This body+This country+This planet=Healthy Parts ♥ Healthy Whole
Mount Evans Wilderness, Rocky Mountains, Colorado
MANIFESTO:THE MAD FARMER LIBERATION FRONT
Love the quick profit, the annual raise,
vacation with pay. Want more
of everything ready-made. Be afraid
to know your neighbors and to die.
And you will have a window in your head.
Not even your future will be a mystery
any more. Your mind will be punched in a card
and shut away in a little drawer.
When they want you to buy something
they will call you. When they want you
to die for profit they will let you know.
So, friends, every day do something
that won't compute. Love the Lord.
Love the world. Work for nothing.
Take all that you have and be poor.
Love someone who does not deserve it.
Denounce the government and embrace
the flag. Hope to live in that free
republic for which it stands.
Give your approval to all you cannot
understand. Praise ignorance, for what man
has not encountered he has not destroyed.
Ask the questions that have no answers.
Invest in the millenium. Plant sequoias.
Say that your main crop is the forest
that you did not plant,
that you will not live to harvest.
Say that the leaves are harvested
when they have rotted into the mold.
Call that profit. Prophesy such returns.
Put your faith in the two inches of humus
that will build under the trees
every thousand years.
Listen to carrion -- put your ear
close, and hear the faint chattering
of the songs that are to come.
Expect the end of the world. Laugh.
Laughter is immeasurable. Be joyful
though you have considered all the facts.
So long as women do not go cheap
for power, please women more than men.
Ask yourself: Will this satisfy
a woman satisfied to bear a child?
Will this disturb the sleep
of a woman near to giving birth?
Go with your love to the fields.
Lie down in the shade. Rest your head
in her lap. Swear allegiance
to what is nighest your thoughts.
As soon as the generals and the politicos
can predict the motions of your mind,
lose it. Leave it as a sign
to mark the false trail, the way
you didn't go.
Be like the fox
who makes more tracks than necessary,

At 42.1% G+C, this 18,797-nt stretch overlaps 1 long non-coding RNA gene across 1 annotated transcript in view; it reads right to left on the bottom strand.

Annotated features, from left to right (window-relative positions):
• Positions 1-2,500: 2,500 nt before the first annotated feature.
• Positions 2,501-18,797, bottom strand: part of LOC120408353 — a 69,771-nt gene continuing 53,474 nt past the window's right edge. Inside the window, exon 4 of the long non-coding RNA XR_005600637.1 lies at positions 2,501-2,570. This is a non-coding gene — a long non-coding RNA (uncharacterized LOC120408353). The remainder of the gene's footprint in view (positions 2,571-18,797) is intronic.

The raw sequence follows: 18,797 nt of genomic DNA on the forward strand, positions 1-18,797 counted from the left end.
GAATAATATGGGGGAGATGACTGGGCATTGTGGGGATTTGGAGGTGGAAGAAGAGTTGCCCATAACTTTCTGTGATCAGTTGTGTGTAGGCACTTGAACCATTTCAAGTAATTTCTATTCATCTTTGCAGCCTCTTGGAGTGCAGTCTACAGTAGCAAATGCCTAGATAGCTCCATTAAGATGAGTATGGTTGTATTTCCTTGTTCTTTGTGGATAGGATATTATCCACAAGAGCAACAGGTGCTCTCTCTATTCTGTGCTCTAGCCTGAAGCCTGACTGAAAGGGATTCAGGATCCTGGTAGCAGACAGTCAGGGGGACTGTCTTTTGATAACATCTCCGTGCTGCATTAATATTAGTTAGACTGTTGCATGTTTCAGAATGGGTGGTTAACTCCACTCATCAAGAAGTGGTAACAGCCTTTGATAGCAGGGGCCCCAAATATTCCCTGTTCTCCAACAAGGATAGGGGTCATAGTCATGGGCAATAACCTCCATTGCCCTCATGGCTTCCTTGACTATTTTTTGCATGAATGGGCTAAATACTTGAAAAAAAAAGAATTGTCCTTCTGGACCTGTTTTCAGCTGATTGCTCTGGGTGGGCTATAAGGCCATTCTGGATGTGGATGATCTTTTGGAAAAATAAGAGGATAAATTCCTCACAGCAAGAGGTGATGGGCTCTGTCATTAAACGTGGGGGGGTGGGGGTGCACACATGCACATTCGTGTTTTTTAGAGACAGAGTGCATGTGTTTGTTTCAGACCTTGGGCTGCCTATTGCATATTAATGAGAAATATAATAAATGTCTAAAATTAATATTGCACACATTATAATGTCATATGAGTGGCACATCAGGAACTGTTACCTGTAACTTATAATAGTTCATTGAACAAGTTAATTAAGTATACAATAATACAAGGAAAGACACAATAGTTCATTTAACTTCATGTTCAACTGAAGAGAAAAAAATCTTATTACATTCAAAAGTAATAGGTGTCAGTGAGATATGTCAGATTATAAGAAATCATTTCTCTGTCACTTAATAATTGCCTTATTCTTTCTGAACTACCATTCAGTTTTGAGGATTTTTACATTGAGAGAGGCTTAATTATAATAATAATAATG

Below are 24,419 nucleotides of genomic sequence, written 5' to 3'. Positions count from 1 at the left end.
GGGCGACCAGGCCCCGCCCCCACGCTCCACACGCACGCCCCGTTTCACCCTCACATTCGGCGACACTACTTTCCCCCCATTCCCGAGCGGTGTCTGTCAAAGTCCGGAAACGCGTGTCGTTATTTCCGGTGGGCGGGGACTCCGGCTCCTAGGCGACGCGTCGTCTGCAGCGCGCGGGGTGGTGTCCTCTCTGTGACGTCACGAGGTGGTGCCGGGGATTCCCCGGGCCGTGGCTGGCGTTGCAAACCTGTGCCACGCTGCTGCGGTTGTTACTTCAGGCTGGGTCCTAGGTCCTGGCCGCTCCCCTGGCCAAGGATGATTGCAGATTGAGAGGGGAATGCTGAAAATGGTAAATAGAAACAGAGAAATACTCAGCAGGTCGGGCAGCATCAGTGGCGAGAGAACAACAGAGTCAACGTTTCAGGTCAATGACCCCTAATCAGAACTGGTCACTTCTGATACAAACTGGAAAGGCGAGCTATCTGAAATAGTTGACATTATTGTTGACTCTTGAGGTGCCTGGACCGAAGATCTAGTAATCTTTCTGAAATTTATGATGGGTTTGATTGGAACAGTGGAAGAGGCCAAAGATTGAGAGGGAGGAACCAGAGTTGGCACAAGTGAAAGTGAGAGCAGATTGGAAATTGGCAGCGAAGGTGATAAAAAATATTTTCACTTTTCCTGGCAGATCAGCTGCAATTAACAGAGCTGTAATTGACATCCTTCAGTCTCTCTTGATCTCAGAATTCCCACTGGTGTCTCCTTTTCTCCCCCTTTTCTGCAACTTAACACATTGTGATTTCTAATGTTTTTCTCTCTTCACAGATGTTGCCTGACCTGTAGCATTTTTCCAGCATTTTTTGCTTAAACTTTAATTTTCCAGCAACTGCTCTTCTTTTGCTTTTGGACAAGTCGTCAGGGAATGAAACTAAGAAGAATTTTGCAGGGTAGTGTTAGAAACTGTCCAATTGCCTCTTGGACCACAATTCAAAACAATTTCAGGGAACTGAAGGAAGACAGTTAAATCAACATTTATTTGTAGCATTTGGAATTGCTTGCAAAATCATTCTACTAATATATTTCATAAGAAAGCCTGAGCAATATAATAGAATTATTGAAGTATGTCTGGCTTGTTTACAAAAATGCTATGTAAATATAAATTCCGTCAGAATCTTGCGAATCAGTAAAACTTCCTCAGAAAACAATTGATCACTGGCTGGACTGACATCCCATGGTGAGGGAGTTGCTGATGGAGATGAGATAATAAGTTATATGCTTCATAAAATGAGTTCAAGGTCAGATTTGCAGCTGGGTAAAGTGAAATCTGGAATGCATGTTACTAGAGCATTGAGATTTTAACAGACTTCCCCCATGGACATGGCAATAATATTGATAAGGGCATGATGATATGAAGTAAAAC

some in the wrong direction.
-- Wendell Berry
Wendell Berry is the author of more than 40 books of poetry, fiction, and essays.
Born in 1934, Wendell Berry is the first of four children of John Marshall Berry, a lawyer and tobacco farmer, and Virginia Erdman Berry. The families of both parents have farmed in Kentucky’s Henry County for at least five generations. Berry earned a B.A. and M.A. in English at the University of Kentucky.
In 1958, pursuing his love of writing, he attended Stanford University’s creative writing program as a Wallace Stegner Fellow, studying under Stegner in a seminar that included Edward Abbey, Larry McMurtry, Robert Stone, Ernest Gaines, Tillie Olsen, and Ken Kesey.
In 1965, Berry purchased a farm in Lane's Landing, Kentucky, near his parents’ birthplaces and began growing corn and small grains on what eventually became a 125-acre homestead. Berry has farmed, resided, and written at Lane's Landing up to the present day.
He is the recipient of numerous awards and honors, including the National Humanities Medal, a Guggenheim Foundation Fellowship, the Vachel Lindsay Prize from Poetry, a Rockefeller Foundation Fellowship, a National Institute of Arts and Letters award for writing, the Emily Clark Balch Prize from The Virginia Quarterly Review, the American Academy of Arts and Letters Jean Stein Award, a Lannan Foundation Award for Non-Fiction, Membership in the Fellowship of Southern Writers, the Ingersoll Foundation's T. S. Eliot Award, the John Hay Award, the Lyndhurst Prize, and the Aitken-Taylor Award for Poetry from The Sewanee Review.
This year the National Endowment for the Humanities selected him as its 2012 Jefferson Lecturer, the highest honor the federal government confers for distinguished intellectual achievement in the humanities.
The following is a message from Wendell Berry:
"The most alarming sign of the state of our society now is that our leaders have the courage to sacrifice the lives of young people in war but have not the courage to tell us that we must be less greedy and wasteful."